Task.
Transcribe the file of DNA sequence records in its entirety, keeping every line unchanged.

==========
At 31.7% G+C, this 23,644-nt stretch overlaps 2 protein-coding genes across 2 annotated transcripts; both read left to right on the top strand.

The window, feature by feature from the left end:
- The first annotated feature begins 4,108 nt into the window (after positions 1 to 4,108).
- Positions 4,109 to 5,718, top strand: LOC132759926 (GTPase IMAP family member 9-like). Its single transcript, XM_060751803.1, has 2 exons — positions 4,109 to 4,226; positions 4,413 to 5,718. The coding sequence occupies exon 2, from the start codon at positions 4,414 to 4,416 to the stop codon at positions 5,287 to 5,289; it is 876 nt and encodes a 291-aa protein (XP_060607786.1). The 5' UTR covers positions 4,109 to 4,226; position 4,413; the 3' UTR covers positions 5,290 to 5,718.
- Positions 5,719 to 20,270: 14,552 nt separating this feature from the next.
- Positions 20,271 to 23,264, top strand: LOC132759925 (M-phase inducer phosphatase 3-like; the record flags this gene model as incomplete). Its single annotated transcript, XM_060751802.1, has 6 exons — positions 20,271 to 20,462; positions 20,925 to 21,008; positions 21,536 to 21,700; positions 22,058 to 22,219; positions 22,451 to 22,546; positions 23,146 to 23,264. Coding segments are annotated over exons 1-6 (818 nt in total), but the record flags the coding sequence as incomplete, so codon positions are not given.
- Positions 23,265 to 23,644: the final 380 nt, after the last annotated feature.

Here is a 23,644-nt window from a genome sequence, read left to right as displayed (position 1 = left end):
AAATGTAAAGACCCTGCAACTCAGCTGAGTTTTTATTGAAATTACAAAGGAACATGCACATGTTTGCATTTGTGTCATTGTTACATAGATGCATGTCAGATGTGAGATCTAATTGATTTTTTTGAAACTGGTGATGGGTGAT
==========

At 31.7% G+C, this 23,644-nt stretch overlaps 2 protein-coding genes across 2 annotated transcripts; both read left to right on the top strand.

The window, feature by feature from the left end:
- The first annotated feature begins 4,108 nt into the window (after positions 1 to 4,108).
- Positions 4,109 to 5,718, top strand: LOC132759926 (GTPase IMAP family member 9-like). Its single transcript, XM_060751803.1, has 2 exons — positions 4,109 to 4,226; positions 4,413 to 5,718. The coding sequence occupies exon 2, from the start codon at positions 4,414 to 4,416 to the stop codon at positions 5,287 to 5,289; it is 876 nt and encodes a 291-aa protein (XP_060607786.1). The 5' UTR covers positions 4,109 to 4,226; position 4,413; the 3' UTR covers positions 5,290 to 5,718.
- Positions 5,719 to 20,270: 14,552 nt separating this feature from the next.
- Positions 20,271 to 23,264, top strand: LOC132759925 (M-phase inducer phosphatase 3-like; the record flags this gene model as incomplete). Its single annotated transcript, XM_060751802.1, has 6 exons — positions 20,271 to 20,462; positions 20,925 to 21,008; positions 21,536 to 21,700; positions 22,058 to 22,219; positions 22,451 to 22,546; positions 23,146 to 23,264. Coding segments are annotated over exons 1-6 (818 nt in total), but the record flags the coding sequence as incomplete, so codon positions are not given.
- Positions 23,265 to 23,644: the final 380 nt, after the last annotated feature.

Here is a 23,644-nt window from a genome sequence, read left to right as displayed (position 1 = left end):
AAATGTAAAGACCCTGCAACTCAGCTGAGTTTTTATTGAAATTACAAAGGAACATGCACATGTTTGCATTTGTGTCATTGTTACATAGATGCATGTCAGATGTGAGATCTAATTGATTTTTTTGAAACTGGTGATGGGTGAT